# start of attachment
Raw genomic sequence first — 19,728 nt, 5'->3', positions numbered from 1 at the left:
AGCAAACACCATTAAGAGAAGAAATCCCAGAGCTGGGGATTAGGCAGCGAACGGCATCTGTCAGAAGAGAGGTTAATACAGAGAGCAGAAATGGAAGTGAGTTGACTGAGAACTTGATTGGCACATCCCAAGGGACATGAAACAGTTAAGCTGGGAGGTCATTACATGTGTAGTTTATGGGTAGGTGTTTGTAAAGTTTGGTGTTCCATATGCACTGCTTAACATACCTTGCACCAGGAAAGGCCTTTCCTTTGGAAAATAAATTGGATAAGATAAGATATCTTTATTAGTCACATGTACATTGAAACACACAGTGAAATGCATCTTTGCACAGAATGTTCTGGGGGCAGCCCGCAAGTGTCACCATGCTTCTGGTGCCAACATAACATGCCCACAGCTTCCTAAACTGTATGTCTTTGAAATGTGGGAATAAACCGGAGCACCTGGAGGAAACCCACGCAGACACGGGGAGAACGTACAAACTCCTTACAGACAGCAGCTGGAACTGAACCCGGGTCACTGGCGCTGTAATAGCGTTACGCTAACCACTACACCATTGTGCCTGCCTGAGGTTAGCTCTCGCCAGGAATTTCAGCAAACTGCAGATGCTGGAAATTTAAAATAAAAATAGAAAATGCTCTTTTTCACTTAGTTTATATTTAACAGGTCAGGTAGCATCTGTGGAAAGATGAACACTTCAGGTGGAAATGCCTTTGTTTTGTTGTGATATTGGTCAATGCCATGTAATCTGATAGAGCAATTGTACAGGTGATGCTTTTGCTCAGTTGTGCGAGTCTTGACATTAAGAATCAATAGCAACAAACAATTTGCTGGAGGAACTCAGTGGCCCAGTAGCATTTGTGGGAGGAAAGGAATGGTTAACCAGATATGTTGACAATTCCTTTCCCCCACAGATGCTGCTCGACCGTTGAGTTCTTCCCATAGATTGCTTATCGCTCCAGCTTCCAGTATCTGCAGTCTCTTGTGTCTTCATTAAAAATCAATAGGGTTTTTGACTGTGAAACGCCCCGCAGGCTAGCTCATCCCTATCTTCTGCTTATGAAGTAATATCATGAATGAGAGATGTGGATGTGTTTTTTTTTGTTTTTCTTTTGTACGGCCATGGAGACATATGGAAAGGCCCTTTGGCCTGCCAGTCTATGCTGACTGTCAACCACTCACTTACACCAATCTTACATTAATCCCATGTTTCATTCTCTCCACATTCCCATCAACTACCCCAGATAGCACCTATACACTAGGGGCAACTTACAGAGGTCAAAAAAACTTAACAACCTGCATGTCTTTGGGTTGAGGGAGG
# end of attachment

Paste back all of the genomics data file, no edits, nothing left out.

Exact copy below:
Raw genomic sequence first — 19,728 nt, 5'->3', positions numbered from 1 at the left:
AGCAAACACCATTAAGAGAAGAAATCCCAGAGCTGGGGATTAGGCAGCGAACGGCATCTGTCAGAAGAGAGGTTAATACAGAGAGCAGAAATGGAAGTGAGTTGACTGAGAACTTGATTGGCACATCCCAAGGGACATGAAACAGTTAAGCTGGGAGGTCATTACATGTGTAGTTTATGGGTAGGTGTTTGTAAAGTTTGGTGTTCCATATGCACTGCTTAACATACCTTGCACCAGGAAAGGCCTTTCCTTTGGAAAATAAATTGGATAAGATAAGATATCTTTATTAGTCACATGTACATTGAAACACACAGTGAAATGCATCTTTGCACAGAATGTTCTGGGGGCAGCCCGCAAGTGTCACCATGCTTCTGGTGCCAACATAACATGCCCACAGCTTCCTAAACTGTATGTCTTTGAAATGTGGGAATAAACCGGAGCACCTGGAGGAAACCCACGCAGACACGGGGAGAACGTACAAACTCCTTACAGACAGCAGCTGGAACTGAACCCGGGTCACTGGCGCTGTAATAGCGTTACGCTAACCACTACACCATTGTGCCTGCCTGAGGTTAGCTCTCGCCAGGAATTTCAGCAAACTGCAGATGCTGGAAATTTAAAATAAAAATAGAAAATGCTCTTTTTCACTTAGTTTATATTTAACAGGTCAGGTAGCATCTGTGGAAAGATGAACACTTCAGGTGGAAATGCCTTTGTTTTGTTGTGATATTGGTCAATGCCATGTAATCTGATAGAGCAATTGTACAGGTGATGCTTTTGCTCAGTTGTGCGAGTCTTGACATTAAGAATCAATAGCAACAAACAATTTGCTGGAGGAACTCAGTGGCCCAGTAGCATTTGTGGGAGGAAAGGAATGGTTAACCAGATATGTTGACAATTCCTTTCCCCCACAGATGCTGCTCGACCGTTGAGTTCTTCCCATAGATTGCTTATCGCTCCAGCTTCCAGTATCTGCAGTCTCTTGTGTCTTCATTAAAAATCAATAGGGTTTTTGACTGTGAAACGCCCCGCAGGCTAGCTCATCCCTATCTTCTGCTTATGAAGTAATATCATGAATGAGAGATGTGGATGTGTTTTTTTTTGTTTTTCTTTTGTACGGCCATGGAGACATATGGAAAGGCCCTTTGGCCTGCCAGTCTATGCTGACTGTCAACCACTCACTTACACCAATCTTACATTAATCCCATGTTTCATTCTCTCCACATTCCCATCAACTACCCCAGATAGCACCTATACACTAGGGGCAACTTACAGAGGTCAAAAAAACTTAACAACCTGCATGTCTTTGGGTTGAGGGAGG